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Dr. Tara Johnson joined Arkansas Children’s in July 2018. She is a Child Neurologist and Assistant Professor of Pediatrics at the University of Arkansas for Medical Sciences (UAMS) and Arkansas Children’s Hospital (ACH) with special interests in neurodevelopmental disorders in infants and children. She is the Director and Founder of the Arkansas Children’s Biomedical Innovations Program. After graduation with a B.S. in Biomedical Engineering from The Johns Hopkins University, Dr. Johnson earned her medical degree from The Johns Hopkins University School of Medicine. She completed her Pediatrics residency at St. Christopher’s Hospital for Children and her Neurodevelopmental Disabilities residency at Kennedy Krieger Institute and the Johns Hopkins Hospital. She is board certified in Pediatrics and is board eligible in Child Neurology.
Dr. Johnson integrates her biomedical engineering research background with neurodevelopmental medicine clinical knowledge to design, construct, and test medical simulators and devices to model disease processes and provide more effective treatment and rehabilitative alternatives for individuals with neurodevelopmental disorders. At ACRI, Dr. Johnson conducts her research in a laboratory complete with a machine shop and electrical components. Together with collaborators she builds devices to help children. She, along with an interdisciplinary team at Johns Hopkins, designed and tested a cup for individuals with cerebral palsy. This invention was found to be a safe intervention for promoting independence in individuals with oral motor impairments.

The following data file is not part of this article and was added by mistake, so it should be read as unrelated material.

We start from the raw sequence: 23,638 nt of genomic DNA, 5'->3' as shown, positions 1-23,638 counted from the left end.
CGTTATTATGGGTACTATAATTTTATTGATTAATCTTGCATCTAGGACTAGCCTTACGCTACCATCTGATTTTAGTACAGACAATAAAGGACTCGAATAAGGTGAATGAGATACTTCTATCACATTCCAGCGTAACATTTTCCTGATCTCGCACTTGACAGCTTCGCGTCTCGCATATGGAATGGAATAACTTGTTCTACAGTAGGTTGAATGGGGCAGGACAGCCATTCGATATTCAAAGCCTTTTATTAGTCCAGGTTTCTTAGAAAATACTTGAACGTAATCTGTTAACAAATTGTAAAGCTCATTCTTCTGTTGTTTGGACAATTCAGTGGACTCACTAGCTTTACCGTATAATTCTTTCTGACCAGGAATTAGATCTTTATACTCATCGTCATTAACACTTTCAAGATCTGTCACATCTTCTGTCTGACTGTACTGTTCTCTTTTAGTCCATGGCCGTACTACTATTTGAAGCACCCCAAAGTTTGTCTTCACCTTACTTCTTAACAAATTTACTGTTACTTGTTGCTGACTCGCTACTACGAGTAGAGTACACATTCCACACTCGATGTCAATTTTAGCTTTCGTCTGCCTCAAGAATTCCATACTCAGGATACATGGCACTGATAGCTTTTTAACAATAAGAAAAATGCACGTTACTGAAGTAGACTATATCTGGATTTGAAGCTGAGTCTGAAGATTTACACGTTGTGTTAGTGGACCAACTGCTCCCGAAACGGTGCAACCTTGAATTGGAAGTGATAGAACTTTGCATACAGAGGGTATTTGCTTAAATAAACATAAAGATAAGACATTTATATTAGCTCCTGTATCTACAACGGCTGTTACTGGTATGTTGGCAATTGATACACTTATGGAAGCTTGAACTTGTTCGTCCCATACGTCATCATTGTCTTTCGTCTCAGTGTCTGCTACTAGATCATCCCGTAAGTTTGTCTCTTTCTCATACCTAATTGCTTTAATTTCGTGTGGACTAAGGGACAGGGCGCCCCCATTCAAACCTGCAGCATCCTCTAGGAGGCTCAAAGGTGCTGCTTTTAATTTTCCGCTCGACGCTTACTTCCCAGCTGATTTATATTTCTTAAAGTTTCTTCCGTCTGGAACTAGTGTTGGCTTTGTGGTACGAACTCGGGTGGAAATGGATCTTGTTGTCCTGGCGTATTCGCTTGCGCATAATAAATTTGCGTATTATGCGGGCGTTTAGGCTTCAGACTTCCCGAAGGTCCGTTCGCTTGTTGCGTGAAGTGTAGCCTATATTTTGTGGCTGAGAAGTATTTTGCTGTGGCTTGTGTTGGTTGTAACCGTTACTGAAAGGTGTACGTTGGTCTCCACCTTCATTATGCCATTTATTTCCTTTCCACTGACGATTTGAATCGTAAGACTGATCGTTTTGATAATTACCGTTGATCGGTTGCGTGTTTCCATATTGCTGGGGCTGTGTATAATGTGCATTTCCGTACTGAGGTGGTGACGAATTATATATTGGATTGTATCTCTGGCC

All patient satisfaction surveys are submitted by verified patients and families of Arkansas Children's. The star rating is an average of all responses to the provider-related questions by an independent patient satisfaction company. Responses are measured on a scale of 1 to 5 with 5 being the best score. The comments listed reflect the positive experiences submitted by patients and families through the survey process. The comments are not endorsed by and do not necessarily reflect the views or Arkansas Children's.
If your child has been diagnosed with Epilepsy, there is a chance that your child could lose consciousness during a seizure, so there could be certain circumstances and activities that should be avoided or closely monitored.
Experts at Arkansas Children’s diagnosed 7-year-old Kelley with a rare neurological disorder. Read her story of a healthier tomorrow.
Kids may suffer from occasional headaches, but tension, migraine and chronic headaches are cause for concern.